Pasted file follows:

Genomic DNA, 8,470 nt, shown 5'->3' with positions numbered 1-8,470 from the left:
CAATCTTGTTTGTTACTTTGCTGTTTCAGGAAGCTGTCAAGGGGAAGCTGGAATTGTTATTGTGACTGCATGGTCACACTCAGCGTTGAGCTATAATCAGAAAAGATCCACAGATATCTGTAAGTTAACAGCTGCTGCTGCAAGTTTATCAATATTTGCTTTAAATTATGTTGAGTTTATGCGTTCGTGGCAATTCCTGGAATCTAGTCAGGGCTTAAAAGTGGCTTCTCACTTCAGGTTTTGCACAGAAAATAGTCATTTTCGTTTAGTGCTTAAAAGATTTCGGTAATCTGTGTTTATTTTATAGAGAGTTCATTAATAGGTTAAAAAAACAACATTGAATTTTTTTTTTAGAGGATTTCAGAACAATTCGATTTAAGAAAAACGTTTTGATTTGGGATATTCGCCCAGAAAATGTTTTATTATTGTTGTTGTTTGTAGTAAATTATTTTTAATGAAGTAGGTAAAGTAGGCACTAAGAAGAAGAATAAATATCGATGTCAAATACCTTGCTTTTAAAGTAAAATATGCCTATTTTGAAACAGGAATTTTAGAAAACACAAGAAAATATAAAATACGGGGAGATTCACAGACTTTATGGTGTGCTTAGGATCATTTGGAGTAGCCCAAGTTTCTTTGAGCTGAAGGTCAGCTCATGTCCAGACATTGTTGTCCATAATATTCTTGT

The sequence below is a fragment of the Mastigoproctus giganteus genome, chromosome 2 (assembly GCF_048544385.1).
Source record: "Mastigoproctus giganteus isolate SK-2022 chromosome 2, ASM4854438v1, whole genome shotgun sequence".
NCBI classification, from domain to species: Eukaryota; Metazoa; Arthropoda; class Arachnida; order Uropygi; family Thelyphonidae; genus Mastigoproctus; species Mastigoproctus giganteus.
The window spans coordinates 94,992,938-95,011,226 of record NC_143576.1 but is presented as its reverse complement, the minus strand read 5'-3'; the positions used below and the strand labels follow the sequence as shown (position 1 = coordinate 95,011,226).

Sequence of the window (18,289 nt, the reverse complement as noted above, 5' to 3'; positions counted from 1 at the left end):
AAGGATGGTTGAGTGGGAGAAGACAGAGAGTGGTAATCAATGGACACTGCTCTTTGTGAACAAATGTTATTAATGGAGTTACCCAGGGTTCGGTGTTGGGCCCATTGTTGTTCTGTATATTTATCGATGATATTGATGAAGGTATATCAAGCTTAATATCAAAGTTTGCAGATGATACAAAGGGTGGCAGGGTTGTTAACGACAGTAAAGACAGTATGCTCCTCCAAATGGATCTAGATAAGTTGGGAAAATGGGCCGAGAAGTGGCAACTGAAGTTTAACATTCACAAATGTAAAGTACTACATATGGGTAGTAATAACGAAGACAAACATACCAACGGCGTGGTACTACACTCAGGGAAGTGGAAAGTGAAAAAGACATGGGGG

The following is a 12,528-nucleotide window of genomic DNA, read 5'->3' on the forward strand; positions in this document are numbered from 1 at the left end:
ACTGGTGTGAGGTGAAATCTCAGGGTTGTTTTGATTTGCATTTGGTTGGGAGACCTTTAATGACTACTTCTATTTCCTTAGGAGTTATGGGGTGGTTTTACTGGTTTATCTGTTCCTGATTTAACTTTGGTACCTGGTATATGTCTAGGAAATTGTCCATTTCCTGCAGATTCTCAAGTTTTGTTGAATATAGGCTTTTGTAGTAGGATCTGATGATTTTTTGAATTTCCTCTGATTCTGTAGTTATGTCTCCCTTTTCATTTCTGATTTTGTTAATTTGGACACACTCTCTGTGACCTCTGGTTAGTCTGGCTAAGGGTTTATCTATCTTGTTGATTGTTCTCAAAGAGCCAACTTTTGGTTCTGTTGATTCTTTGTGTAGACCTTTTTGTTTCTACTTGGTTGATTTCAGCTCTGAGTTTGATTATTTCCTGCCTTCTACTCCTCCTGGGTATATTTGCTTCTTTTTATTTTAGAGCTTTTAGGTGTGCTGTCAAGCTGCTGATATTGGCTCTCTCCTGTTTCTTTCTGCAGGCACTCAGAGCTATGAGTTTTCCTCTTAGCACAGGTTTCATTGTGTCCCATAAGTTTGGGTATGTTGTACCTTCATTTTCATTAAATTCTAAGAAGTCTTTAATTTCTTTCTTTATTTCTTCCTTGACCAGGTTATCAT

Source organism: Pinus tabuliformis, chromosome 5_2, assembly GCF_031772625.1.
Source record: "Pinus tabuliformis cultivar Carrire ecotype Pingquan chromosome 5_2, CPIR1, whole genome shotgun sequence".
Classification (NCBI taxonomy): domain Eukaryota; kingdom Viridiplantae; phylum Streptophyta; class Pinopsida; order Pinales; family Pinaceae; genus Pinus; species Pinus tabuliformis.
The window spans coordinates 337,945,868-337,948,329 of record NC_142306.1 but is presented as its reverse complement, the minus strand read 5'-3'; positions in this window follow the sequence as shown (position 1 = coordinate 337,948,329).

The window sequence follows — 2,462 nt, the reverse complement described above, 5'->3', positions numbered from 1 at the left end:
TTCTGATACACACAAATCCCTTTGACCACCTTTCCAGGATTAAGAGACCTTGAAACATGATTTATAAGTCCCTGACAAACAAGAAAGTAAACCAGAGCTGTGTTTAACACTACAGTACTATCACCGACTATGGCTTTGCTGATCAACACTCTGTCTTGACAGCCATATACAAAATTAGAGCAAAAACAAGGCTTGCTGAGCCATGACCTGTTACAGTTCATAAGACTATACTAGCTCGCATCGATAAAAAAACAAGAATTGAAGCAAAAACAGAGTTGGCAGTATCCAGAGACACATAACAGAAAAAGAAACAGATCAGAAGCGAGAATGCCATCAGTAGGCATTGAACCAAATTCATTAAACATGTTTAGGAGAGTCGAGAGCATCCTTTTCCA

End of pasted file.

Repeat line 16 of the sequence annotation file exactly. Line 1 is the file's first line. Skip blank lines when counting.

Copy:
TTCTGATACACACAAATCCCTTTGACCACCTTTCCAGGATTAAGAGACCTTGAAACATGATTTATAAGTCCCTGACAAACAAGAAAGTAAACCAGAGCTGTGTTTAACACTACAGTACTATCACCGACTATGGCTTTGCTGATCAACACTCTGTCTTGACAGCCATATACAAAATTAGAGCAAAAACAAGGCTTGCTGAGCCATGACCTGTTACAGTTCATAAGACTATACTAGCTCGCATCGATAAAAAAACAAGAATTGAAGCAAAAACAGAGTTGGCAGTATCCAGAGACACATAACAGAAAAAGAAACAGATCAGAAGCGAGAATGCCATCAGTAGGCATTGAACCAAATTCATTAAACATGTTTAGGAGAGTCGAGAGCATCCTTTTCCA